This was fascinating to read, I never expected that those kinds of chains could be made (or are made) with such a manual process, thanks for sharing! You have my vote :-)

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    JonathonZUnfinished freedom

    Answer 2 months ago

    Nope, I don't recommend using lead solder for jewellery. Not only is it weaker, but it is also poisonous. I used silver solder

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    ljrosen

    2 months ago

    I want to make one in sterling silver. How much 6 ga wire do I need for a 7 3/4 inch bracelet?

    1 reply
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    JonathonZljrosen

    Reply 2 months ago

    Good question! Here's the math (I'm using millimeters here): if the diameter of the wire is 4.11mm then the diameter of each link of chain is 16.44 (4.11*4, so that each link fits two links inside of it). Now we divide the desired length of the chain by this, (196.85/16.44) and we get 12 links. multiply this by 2 because we have to count the material in the joining links and we get 24 links.The circumference of each link is 55.73 (pi*16.44+4.11). Multiply the amount of links by the circumference of each link (24*55.73) and we get ~1329.72mm of wire.

    So to put it back in imperial units, you'll need 4 1/3 feet of 6ga wire to make the bracelet. Though I'd add an extra foot of material to be safe and allow for tolerences

    Hope that makes sense and that it helps!

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    Dustin Rogers

    Question 2 months ago

    FANTASTIC!! Great video and great instructable. Any suggestions for material to use to make a silver colored version of this?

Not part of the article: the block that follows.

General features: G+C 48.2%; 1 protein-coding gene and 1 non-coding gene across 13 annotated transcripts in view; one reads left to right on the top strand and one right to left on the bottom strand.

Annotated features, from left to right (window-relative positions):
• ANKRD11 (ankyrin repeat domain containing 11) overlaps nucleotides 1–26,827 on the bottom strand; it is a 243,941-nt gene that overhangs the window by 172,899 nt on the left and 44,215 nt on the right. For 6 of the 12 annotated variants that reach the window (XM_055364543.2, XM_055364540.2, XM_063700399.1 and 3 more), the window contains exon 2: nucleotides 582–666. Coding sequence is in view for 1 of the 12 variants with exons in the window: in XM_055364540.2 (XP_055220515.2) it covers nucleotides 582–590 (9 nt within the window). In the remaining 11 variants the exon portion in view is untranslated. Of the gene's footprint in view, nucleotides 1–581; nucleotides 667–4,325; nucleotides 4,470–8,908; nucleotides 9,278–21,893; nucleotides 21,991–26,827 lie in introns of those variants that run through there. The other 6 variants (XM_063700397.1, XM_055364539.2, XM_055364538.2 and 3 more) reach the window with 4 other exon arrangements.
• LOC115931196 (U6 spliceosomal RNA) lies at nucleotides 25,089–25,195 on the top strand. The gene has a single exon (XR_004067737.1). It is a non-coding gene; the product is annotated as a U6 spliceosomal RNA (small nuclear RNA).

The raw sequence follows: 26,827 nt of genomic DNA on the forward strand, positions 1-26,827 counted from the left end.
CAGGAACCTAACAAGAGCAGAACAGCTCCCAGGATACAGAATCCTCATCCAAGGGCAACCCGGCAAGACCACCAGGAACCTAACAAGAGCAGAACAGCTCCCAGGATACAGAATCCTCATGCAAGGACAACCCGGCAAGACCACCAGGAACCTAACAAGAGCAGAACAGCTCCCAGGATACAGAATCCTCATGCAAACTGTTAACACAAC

1 more answer
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    JonathonZDustin Rogers

    Answer 2 months ago

    Thank you so much! You have two options for the silver colour, nickel silver or a silver alloy. Nickel silver has that white colour but is a type of brass. If you go with a silver alloy, you could use sterling or fine, both would work here :)

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    Amaries

    2 months ago

    Oh this is something my students would like. Thank you for this instructables, it's great!

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    grapenut

    2 months ago

    Great work! Thanks for sharing.

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    sheldor

    2 months ago

    I recently got me one like these off of ebay for a tenner, but now, that I see how it is made, I appreciate it even more. Great instructable and RESPECT for your skills!

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    audreyobscura

    2 months ago

    I would love nothing more than to go flex on everyone I know. <3 This is an AMAZZZING instructable! Well thought out and incredibly well documented. Thanks for sharing such an inspriing project!

    1 reply